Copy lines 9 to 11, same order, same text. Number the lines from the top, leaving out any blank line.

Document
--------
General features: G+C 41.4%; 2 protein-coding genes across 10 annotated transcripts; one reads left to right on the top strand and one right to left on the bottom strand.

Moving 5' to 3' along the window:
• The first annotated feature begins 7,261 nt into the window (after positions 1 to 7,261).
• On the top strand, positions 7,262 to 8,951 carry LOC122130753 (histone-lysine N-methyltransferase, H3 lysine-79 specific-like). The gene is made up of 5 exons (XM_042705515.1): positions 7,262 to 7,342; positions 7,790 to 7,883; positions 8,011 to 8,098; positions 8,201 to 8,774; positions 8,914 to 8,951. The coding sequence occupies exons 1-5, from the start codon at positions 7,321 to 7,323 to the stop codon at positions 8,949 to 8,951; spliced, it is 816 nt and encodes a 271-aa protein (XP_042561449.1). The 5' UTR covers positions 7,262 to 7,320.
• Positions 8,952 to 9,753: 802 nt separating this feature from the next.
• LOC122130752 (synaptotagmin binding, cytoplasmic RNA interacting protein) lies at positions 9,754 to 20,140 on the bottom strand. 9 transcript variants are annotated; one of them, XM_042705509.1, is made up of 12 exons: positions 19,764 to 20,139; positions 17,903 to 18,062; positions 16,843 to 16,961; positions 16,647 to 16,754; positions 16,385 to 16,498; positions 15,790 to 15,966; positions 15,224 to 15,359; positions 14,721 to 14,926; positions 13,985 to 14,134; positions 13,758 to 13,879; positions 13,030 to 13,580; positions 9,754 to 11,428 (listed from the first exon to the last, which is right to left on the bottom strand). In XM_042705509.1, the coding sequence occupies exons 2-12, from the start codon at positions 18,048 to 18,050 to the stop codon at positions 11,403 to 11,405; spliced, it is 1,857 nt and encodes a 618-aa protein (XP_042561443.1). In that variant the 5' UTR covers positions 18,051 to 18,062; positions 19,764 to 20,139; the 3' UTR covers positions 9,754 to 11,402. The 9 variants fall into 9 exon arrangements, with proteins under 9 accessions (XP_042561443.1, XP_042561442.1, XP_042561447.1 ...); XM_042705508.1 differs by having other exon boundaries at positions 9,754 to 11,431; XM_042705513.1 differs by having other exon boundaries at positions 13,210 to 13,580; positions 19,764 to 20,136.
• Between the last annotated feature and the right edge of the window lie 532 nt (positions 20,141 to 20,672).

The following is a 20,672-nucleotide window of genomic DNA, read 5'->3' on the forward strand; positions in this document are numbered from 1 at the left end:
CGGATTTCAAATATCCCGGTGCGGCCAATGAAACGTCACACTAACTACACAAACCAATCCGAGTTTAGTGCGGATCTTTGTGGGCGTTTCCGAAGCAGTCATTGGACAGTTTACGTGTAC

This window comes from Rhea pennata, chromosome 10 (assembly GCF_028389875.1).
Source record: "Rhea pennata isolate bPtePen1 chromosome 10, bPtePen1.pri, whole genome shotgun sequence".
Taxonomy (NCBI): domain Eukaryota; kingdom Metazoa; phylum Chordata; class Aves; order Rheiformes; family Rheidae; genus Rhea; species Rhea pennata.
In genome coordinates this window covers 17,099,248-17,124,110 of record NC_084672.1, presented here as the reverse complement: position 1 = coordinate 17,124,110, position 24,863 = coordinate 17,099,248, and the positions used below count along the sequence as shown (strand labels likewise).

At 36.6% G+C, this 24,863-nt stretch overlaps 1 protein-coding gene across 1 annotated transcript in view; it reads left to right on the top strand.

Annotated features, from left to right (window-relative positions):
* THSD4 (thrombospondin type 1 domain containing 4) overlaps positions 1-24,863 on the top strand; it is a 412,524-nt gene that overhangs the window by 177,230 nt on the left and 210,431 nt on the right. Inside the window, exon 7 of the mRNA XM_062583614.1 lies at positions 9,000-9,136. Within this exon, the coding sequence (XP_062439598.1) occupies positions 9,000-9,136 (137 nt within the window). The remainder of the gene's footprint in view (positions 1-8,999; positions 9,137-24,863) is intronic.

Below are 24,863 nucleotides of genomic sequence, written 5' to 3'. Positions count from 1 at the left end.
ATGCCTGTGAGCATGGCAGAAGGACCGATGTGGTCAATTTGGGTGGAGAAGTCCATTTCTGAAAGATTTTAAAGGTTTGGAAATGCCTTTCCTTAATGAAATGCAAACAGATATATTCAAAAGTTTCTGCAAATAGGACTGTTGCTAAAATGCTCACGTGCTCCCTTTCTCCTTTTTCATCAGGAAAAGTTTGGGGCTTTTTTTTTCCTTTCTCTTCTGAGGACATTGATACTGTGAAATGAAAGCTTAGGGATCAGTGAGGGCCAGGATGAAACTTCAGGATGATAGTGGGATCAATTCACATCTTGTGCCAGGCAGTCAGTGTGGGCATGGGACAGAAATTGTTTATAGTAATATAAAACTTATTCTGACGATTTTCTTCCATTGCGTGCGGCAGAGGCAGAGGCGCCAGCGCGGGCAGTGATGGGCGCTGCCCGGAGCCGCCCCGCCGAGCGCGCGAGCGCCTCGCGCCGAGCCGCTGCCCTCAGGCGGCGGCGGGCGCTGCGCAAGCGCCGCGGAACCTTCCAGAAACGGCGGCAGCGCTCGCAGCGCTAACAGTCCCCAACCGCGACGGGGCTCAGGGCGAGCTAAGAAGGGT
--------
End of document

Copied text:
CGGATTTCAAATATCCCGGTGCGGCCAATGAAACGTCACACTAACTACACAAACCAATCCGAGTTTAGTGCGGATCTTTGTGGGCGTTTCCGAAGCAGTCATTGGACAGTTTACGTGTAC

This window comes from Rhea pennata, chromosome 10 (assembly GCF_028389875.1).
Source record: "Rhea pennata isolate bPtePen1 chromosome 10, bPtePen1.pri, whole genome shotgun sequence".